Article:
Phishing is a social engineering tactic used by hackers to gain access to a network through an unsuspecting email click or attachment download. Since 91% of breaches in 2017 began with an email, you can bet that email phishing is toward the top of your IT department’s list of security threats.
If phishing is feared, then it’s safe to say that spear phishing is abhorred. Spear phishing is essentially well-researched phishing.
Where phishing casts a wide net in the hunt for an unsuspecting bite (like this UPS spoof, for example), spear phishing targets specific individuals with information that only they and their close colleagues should know.
Spear phishing is hated by IT professionals—and anyone in charge of protecting electronic data—because the victims of spear phishing attacks are usually high-value individuals (in the hackers’ eyes), with plenty of permissions and access to client data or company bank accounts. When a high value individual clicks on a phishing email, everything that person has access to could be compromised.
Spear Phishing Devastation
Way back in 2011, spear phishing was used in a coordinated attack on hundreds of security companies and government entities around the world. Network security company RSA fell victim to the spear phishing email attack, which, in RSA’s case was sent to only four people at the company with the subject line: 2011 Recruitment plan.
One person retrieved the email from their junk folder and downloaded the attachment “2011 Recruitment plan.xls.” The attachment installed a backdoor onto the recipient’s computer, giving the hacker all-hours access to the company’s network. The results? RSA’s two-factor authentication code-producing system was compromised, putting hundreds of clients at risk until RSA re-issued their code with a new encryption key.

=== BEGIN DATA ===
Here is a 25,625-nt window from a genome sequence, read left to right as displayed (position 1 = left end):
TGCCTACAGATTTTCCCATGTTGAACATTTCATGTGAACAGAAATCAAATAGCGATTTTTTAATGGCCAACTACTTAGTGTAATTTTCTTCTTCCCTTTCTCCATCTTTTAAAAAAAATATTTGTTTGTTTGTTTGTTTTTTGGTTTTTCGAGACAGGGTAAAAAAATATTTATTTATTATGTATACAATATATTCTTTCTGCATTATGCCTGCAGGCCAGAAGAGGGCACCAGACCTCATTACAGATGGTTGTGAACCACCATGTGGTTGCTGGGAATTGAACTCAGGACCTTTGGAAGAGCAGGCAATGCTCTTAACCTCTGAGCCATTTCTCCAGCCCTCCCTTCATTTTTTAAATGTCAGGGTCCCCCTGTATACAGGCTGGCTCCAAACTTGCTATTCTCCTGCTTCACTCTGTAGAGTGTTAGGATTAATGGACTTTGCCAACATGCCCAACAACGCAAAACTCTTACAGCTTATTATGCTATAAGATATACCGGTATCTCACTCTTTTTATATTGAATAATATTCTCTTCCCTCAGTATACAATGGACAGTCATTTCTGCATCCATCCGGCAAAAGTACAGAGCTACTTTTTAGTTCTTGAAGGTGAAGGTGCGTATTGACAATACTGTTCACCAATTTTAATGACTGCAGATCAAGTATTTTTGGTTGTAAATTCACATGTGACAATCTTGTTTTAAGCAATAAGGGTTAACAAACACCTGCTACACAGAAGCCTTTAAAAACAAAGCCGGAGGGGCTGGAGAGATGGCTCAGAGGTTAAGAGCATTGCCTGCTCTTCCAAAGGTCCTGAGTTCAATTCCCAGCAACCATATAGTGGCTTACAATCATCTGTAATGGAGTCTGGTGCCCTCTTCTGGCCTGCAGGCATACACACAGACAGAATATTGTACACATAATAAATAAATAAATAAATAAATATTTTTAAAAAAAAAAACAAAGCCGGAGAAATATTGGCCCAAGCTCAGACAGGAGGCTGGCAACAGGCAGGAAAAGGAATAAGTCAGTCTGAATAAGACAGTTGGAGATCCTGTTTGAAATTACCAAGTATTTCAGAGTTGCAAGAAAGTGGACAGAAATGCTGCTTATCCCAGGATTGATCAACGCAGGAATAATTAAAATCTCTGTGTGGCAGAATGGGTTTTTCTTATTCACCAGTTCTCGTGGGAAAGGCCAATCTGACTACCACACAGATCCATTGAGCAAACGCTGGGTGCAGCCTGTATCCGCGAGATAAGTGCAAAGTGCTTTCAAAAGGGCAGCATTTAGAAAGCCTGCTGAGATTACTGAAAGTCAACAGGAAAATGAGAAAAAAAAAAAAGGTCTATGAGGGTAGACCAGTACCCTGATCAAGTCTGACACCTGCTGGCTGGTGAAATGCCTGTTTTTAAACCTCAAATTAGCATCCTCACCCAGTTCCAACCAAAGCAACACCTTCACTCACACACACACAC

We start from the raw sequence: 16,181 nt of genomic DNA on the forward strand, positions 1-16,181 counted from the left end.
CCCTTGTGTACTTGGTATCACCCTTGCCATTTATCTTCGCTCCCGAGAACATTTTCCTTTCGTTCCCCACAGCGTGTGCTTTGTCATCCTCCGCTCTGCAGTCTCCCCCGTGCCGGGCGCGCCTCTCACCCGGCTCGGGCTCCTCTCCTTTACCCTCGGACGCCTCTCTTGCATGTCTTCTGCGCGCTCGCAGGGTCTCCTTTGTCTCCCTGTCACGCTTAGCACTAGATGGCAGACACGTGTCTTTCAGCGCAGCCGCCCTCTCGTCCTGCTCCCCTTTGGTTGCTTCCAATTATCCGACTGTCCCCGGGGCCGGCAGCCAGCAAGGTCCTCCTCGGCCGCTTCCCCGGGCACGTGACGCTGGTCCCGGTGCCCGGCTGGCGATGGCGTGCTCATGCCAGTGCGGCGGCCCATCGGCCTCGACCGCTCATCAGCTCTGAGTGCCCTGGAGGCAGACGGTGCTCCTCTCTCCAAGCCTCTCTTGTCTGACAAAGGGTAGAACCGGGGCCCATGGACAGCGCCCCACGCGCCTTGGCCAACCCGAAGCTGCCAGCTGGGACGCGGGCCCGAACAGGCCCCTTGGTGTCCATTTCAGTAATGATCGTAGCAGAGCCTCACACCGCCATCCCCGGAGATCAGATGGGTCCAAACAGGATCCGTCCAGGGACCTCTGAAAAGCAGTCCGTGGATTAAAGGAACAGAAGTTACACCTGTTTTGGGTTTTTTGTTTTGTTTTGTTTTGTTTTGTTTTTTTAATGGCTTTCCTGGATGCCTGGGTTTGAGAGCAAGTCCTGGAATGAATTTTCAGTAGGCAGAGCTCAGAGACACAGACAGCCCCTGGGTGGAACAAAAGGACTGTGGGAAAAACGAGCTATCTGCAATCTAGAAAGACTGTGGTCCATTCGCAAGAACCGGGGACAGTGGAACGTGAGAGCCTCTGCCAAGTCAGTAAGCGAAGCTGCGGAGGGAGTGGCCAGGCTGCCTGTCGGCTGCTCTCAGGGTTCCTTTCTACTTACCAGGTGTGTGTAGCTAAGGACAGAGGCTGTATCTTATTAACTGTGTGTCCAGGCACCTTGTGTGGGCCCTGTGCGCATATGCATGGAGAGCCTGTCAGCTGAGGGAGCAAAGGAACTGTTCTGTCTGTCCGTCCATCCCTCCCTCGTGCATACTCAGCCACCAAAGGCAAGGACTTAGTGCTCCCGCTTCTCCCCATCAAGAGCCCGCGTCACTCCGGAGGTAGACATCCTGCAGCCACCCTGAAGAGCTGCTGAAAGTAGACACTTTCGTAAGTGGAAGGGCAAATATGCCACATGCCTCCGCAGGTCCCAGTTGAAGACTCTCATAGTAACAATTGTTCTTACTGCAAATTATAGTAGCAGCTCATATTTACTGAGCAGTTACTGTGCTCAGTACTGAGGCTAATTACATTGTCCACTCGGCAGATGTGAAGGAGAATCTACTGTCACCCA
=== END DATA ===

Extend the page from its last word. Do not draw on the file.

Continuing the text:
The RSA hack was a foreshadow to the spear phishing attacks that occur all the time in 2018. Sadly, many go unrecognized because companies are struggling to stay in step with the latest cybersecurity recommendations.
What Is Spear Phishing? [Infographic]
Here’s a visual snapshot of spear phishing. It’s not hard to imagine how quickly a company can go from secure to compromised when spear phishing is involved.
Spear phish·ing noun: a customized phishing attack on specific employees at a company, sent from someone masquerading as a known or trusted sender in order to trick the victim into revealing confidential information, allowing account access, and/or unknowingly installing malware.
The Future of Spear Phishing & Spear Phishing Defense
Spear phishing will increasingly be used to target individuals at smaller companies. For spear phishing to “work,” the company must lack the ability to catch network intrusions or odd user behavior—twosecurity monitoring services most often implemented by enterprises or companies subject to compliance regulations.
Many small to midsize businesses that aren’t beholden to a higher authority report that they do not have any IT security systems in place that are more advanced than firewall and anti-malware.
Spear phishing may also begin to use Artificial Intelligence (AI) to scrape the internet for company data and even to write the emails, which will greatly increase the rate that spear phishing messages can be sent, since it would cut down on research time.
Simulated phishing and security awareness training will continue to be a front-line of defense against spear phishing; however, a 0% click-thru-rate is unlikely to happen for long.
After a click or download, educated employees are more likely to realize what they’ve done and report the event so your IT security team can address it quickly. But if they don’t, endpoint monitoring and network monitoring, whether outsourced, co-managed, or performed in-house, will set up a perimeter around your normal user behavior and network traffic.
To learn more about spear phishing and how your company can be prepared to face attacks, contact us.